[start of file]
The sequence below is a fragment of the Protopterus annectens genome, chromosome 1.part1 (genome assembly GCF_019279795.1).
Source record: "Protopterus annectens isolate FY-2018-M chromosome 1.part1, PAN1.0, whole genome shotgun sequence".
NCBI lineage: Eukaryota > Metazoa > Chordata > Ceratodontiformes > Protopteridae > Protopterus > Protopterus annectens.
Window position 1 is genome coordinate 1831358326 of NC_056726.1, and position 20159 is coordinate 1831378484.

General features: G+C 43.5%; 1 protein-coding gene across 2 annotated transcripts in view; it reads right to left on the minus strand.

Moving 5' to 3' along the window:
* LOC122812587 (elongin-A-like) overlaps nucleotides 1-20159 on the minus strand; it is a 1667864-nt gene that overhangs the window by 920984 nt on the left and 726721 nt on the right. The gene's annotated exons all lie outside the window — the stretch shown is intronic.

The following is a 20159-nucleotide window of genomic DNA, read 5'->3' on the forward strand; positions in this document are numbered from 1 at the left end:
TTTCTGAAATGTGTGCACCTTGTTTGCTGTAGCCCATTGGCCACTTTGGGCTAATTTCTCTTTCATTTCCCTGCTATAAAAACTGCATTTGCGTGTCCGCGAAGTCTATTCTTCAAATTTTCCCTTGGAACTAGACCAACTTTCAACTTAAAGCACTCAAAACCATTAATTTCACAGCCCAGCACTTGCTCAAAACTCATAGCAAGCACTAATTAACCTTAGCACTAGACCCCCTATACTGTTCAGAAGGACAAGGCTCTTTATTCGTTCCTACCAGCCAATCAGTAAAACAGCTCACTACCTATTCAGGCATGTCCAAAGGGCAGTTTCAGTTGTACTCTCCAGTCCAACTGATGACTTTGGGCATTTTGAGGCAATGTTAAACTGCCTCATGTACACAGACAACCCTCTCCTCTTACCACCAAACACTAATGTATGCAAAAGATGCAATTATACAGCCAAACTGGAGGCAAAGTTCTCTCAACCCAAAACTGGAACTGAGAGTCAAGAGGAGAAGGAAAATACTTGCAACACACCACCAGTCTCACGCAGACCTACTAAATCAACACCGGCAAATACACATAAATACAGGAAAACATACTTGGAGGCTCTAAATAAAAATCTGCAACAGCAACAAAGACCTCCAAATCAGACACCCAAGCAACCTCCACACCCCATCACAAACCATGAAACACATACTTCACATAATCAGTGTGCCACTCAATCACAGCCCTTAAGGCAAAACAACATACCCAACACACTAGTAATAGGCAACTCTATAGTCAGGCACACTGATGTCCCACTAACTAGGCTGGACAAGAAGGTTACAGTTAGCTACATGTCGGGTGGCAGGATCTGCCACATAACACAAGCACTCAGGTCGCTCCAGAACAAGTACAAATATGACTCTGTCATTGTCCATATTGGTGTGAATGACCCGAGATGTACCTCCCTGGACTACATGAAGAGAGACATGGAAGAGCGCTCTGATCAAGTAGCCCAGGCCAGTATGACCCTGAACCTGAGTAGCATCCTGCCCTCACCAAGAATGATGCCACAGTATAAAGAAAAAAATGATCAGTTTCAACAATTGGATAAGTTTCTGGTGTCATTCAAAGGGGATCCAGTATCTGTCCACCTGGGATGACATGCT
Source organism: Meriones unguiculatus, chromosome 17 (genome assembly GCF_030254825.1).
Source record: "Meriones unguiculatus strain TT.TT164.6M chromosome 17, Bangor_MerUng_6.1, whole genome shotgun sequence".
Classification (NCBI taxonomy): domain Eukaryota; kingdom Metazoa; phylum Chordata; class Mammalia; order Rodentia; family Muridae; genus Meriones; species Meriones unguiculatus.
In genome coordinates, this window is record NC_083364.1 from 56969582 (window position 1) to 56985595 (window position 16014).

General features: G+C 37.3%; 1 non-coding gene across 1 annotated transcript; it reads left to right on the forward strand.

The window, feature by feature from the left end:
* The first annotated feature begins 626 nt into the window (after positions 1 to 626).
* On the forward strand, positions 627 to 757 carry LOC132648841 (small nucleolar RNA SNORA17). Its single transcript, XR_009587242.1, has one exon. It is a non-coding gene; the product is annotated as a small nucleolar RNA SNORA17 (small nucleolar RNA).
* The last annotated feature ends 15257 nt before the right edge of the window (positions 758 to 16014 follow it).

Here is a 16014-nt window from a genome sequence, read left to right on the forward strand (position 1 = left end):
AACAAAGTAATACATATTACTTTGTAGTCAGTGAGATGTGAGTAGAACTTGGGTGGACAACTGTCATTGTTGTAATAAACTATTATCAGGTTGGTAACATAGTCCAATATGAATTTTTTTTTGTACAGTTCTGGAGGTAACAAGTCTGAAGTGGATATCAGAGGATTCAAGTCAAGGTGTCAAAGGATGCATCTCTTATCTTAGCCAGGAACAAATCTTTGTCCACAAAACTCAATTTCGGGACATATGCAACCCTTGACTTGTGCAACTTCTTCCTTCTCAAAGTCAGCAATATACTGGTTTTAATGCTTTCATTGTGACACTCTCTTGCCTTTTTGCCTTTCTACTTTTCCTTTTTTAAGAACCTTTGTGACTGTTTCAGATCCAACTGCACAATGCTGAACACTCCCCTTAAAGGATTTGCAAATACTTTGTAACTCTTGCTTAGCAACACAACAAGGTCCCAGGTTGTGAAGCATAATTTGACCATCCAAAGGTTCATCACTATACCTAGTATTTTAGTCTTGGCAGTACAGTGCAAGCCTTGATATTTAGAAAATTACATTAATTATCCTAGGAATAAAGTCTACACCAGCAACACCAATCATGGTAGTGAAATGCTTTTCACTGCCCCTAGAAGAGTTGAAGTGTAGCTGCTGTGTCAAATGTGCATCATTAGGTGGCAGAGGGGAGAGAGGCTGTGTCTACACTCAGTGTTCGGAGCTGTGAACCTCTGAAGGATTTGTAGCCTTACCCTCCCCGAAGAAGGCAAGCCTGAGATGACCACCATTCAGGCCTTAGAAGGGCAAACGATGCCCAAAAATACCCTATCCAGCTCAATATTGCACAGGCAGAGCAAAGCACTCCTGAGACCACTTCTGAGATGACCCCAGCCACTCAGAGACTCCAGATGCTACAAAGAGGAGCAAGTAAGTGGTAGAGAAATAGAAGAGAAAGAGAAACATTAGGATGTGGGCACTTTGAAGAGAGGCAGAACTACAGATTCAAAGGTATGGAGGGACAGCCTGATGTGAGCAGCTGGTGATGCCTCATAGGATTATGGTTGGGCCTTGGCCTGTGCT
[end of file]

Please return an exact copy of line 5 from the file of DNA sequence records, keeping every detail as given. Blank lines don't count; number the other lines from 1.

General features: G+C 43.5%; 1 protein-coding gene across 2 annotated transcripts in view; it reads right to left on the minus strand.